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NICOSIA (Reuters) - Cyprus is racing to meet an end-June deadline to pump 1.8 billion euros ($2.24 billion) into Cyprus Popular Bank CPBC.CY - heavily exposed to Greek bonds - but will struggle to attract investors as long as the outcome of this month's election in Greece is unclear.
The island nation's only other option is finding the money - about 10 percent of its economy - itself, raising the odds that it will become the fourth euro zone country to be bailed out after Ireland, Portugal and Greece.
It is an increasingly familiar example of how quickly problems at just one bank can hurt government finances - even if in this case, the sector was profitable and well regulated, and had successfully raised capital in the past.
"Cypriot banks were pretty much OK all the way up to 2010. They were quite conservative, never lent more than their deposits and never invested in toxic assets. Then they lent money to the Greek government, and those assets became toxic," said Fiona Mullen, an economist at Sapienta Economics.
With the Greek election on June 17 hanging in the balance, and scenarios mounting about the possible exit of Greece from the euro zone, bankers say that this is discouraging potential investors in Popular.
"That is the single most important factor that is keeping people, strategic investors, funds and others, from investing in the Group," Michael Sarris, Popular Bank's non-executive chairman, told Reuters in an interview.
"They (investors) are comfortable in helping cover the existing capital requirements, but they are not comfortable at the idea that it may end up being a lot more."
Cyprus, most of whose population is Greek Cypriot, has close cultural, business and political links with Greece, but that relationship has not been without difficulties as Greece's economy has crumbled.
Once a linchpin of growth in Cyprus, Popular's capital shortfall is a predicament for the euro zone's third-smallest economy, which has been shut out of capital markets for a year, hurt by its heavy reliance on Greece's troubled economy.
Small wonder then that Nicosia is considering all its options - including some creative ones.
Popular has floated the idea of bundling its Greek assets under one of its Greek subsidiaries, which could make it eligible to take part in the recapitalization planned under that country's financial rescue by international parties.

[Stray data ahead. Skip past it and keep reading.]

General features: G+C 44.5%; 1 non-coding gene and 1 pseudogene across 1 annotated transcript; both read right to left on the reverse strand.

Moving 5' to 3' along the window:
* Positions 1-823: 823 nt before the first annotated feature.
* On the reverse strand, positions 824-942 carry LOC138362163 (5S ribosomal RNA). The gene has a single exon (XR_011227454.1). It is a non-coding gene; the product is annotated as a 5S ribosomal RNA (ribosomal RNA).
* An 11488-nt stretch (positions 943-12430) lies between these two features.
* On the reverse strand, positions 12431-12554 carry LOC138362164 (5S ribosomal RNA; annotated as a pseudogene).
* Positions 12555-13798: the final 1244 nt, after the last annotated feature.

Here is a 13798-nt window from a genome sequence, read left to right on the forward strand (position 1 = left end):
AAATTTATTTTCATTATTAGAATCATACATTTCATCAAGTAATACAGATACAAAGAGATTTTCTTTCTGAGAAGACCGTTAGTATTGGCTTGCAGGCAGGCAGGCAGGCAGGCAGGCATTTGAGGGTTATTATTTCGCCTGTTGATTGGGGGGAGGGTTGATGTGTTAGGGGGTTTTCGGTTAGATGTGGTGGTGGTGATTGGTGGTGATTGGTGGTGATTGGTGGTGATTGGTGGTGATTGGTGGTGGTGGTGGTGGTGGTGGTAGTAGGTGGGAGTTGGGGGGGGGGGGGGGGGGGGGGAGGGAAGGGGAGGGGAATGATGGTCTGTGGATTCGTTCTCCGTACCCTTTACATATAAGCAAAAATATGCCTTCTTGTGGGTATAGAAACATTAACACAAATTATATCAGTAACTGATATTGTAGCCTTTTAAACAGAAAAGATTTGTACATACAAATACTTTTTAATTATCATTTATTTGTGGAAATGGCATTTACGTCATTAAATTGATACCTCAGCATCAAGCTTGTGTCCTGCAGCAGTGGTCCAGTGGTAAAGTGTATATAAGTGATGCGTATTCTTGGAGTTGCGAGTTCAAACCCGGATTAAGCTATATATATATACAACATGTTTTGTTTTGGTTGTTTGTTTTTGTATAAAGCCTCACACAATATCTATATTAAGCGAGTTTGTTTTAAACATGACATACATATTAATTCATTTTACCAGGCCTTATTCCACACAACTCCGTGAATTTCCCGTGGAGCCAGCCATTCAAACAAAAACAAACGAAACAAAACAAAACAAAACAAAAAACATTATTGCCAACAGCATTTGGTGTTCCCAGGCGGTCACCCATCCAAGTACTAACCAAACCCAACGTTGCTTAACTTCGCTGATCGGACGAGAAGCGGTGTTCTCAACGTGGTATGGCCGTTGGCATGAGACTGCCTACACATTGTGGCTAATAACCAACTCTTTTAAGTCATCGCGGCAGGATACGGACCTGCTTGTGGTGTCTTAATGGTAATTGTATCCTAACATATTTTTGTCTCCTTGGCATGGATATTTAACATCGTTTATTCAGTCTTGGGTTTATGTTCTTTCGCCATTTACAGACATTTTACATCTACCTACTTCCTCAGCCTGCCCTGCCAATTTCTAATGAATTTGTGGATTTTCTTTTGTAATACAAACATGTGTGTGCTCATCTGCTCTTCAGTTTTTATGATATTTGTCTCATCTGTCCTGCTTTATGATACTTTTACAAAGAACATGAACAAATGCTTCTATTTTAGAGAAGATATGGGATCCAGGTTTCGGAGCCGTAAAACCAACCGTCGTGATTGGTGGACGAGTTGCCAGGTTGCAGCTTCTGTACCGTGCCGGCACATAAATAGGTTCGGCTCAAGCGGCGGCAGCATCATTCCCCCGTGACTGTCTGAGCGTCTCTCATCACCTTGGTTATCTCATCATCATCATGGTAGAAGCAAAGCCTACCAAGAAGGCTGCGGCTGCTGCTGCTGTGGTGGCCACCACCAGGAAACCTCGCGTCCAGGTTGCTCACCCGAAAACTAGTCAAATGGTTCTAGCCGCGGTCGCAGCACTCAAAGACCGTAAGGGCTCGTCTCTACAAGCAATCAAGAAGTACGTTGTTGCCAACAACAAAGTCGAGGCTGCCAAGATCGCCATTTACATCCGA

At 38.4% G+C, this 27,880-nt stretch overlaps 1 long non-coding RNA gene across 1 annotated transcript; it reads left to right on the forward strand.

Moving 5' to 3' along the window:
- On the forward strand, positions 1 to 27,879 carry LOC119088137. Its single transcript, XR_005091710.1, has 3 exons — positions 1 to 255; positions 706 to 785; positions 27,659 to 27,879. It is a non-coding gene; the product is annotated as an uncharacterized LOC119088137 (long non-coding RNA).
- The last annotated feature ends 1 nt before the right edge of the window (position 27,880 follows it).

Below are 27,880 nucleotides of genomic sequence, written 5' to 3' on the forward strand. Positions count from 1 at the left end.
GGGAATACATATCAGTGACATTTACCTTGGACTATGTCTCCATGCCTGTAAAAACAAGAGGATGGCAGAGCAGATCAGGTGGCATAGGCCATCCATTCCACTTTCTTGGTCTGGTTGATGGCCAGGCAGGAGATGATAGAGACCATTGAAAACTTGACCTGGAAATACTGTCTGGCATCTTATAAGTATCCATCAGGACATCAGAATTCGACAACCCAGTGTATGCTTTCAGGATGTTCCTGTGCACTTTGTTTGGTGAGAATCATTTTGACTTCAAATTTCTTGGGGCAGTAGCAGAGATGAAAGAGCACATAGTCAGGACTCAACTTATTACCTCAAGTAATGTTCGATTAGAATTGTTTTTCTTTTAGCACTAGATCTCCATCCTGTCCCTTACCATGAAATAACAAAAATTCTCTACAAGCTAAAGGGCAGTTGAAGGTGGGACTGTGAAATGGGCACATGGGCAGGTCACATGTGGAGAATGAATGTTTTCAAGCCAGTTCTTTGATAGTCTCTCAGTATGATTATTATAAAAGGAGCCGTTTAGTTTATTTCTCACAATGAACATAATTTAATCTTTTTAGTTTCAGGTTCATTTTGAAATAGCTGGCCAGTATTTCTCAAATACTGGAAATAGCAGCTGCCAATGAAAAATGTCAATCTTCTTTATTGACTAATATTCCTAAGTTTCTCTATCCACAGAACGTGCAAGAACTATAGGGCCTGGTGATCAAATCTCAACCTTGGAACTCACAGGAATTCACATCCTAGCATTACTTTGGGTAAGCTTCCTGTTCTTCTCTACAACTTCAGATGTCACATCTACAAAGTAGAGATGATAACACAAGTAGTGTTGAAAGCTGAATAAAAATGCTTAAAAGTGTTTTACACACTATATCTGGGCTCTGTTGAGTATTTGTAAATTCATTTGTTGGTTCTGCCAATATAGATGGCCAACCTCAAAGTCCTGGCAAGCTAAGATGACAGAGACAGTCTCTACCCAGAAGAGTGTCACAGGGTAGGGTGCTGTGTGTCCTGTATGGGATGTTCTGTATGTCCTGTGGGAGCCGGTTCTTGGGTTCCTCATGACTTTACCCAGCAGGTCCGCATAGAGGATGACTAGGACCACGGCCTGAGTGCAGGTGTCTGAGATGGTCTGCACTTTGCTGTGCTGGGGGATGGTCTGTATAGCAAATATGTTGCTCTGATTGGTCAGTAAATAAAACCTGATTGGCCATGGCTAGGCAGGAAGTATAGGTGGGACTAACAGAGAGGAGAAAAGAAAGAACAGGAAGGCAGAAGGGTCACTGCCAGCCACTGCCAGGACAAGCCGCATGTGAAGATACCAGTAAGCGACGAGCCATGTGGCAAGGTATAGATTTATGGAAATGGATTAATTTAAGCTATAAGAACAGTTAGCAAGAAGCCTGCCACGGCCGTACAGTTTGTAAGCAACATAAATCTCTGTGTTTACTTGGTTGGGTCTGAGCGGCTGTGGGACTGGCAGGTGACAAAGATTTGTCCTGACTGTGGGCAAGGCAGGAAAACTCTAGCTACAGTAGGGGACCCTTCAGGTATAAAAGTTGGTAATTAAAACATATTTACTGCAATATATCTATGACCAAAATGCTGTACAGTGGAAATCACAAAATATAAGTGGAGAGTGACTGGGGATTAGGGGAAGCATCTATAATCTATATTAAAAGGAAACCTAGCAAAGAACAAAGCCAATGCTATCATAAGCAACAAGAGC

"We have to sever the Greek operations of the Cypriot banks. The Cypriot banking system has a gangrene. You have to sever the part that is dangerous and grow it again," said economist Stelios Platis, who has his own consultancy.
Popular, the country's second-largest lender, was hit by a 76 percent writedown on its holdings of Greek sovereign bonds in its 2011 results, with an impairment loss of 2.3 billion euros, depleting its capital buffers.
The European Banking Authority (EBA) told it to replenish its coffers with an extra 1.97 billion euros, and Popular must meet this requirement by June 30. So far it still faces a shortfall of 1.8 billion euros.
If it needs extra equity, Nicosia has pledged to take up any shares that are left over by investors.
In return, it would give the bank zero-coupon government bonds, which the lender could then use as collateral to secure loans from the European Central Bank.
Spain recently launched a similarly daring plan for Bankia, the stricken lender which has asked for a hefty 19 billion euro extra cash. But it is not clear whether the ECB and other European authorities will approve such constructions.
And with yields on its debt trading at a prohibitively expensive level above 13 percent, Cyprus has few options other than seeking external aid if Europe rejects the plan.
"Entering a bailout with the EU appears inevitable," said Symeon Matsis, an independent economist.
There is one escape route from such an embarrassing move. Cyprus received a 2.5 billion euro bilateral loan from Russia last year and is in talks with another country - rumored to be China - to come to its rescue.
Cyprus has traditionally had strong ties with Moscow, with many Russians holding cash on the island. So far, the numbers show that foreigners aren't worried.
Central Bank data for April show a 0.5 percent year-on-year increase in total deposits in Cyprus to 71.6 billion euros. Of that figure, there was a 29 percent increase in deposits by other euro zone residents.
Of the Cypriot banks, Popular is the most heavily exposed to Greek government debt, though the island's largest lender, Bank of Cyprus BOC.CY used to hold a hefty slice of Greek sovereign debt too, totaling 2.0 billion.
But Bank of Cyprus has whittled down its own capital shortfall of 1.57 billion euros to just 200 million euros, and plans to sell two insurance divisions to bridge the rest.
Hellenic HB.CY seems to be escaping relatively unscathed, holding only 100 million euros in Greek sovereign debt, which it has already written down.
But economists fret that damage from Greek government debt may be the tip of the iceberg, as Cypriot banks also have up to 23 billion euros of loans outstanding to companies and individuals in Greece.
Editing by Douwe Miedema and Giles Elgood